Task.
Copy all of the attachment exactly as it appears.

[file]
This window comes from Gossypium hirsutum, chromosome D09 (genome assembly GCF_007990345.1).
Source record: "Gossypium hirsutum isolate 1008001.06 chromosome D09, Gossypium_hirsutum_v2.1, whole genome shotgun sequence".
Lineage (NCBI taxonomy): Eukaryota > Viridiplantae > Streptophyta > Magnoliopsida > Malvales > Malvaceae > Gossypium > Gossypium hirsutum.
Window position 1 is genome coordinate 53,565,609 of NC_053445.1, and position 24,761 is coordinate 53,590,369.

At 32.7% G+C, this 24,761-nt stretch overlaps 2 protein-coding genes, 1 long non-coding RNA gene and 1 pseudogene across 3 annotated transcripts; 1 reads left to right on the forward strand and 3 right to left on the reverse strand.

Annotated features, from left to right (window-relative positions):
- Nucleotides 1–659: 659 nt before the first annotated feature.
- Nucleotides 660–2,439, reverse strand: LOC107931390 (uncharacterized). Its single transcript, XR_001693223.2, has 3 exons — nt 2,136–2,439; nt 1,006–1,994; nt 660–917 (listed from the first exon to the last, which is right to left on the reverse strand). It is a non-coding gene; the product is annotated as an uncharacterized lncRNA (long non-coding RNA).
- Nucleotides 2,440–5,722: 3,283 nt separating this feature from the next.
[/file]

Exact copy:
This window comes from Gossypium hirsutum, chromosome D09 (genome assembly GCF_007990345.1).
Source record: "Gossypium hirsutum isolate 1008001.06 chromosome D09, Gossypium_hirsutum_v2.1, whole genome shotgun sequence".
Lineage (NCBI taxonomy): Eukaryota > Viridiplantae > Streptophyta > Magnoliopsida > Malvales > Malvaceae > Gossypium > Gossypium hirsutum.
Window position 1 is genome coordinate 53,565,609 of NC_053445.1, and position 24,761 is coordinate 53,590,369.

At 32.7% G+C, this 24,761-nt stretch overlaps 2 protein-coding genes, 1 long non-coding RNA gene and 1 pseudogene across 3 annotated transcripts; 1 reads left to right on the forward strand and 3 right to left on the reverse strand.

Annotated features, from left to right (window-relative positions):
- Nucleotides 1–659: 659 nt before the first annotated feature.
- Nucleotides 660–2,439, reverse strand: LOC107931390 (uncharacterized). Its single transcript, XR_001693223.2, has 3 exons — nt 2,136–2,439; nt 1,006–1,994; nt 660–917 (listed from the first exon to the last, which is right to left on the reverse strand). It is a non-coding gene; the product is annotated as an uncharacterized lncRNA (long non-coding RNA).
- Nucleotides 2,440–5,722: 3,283 nt separating this feature from the next.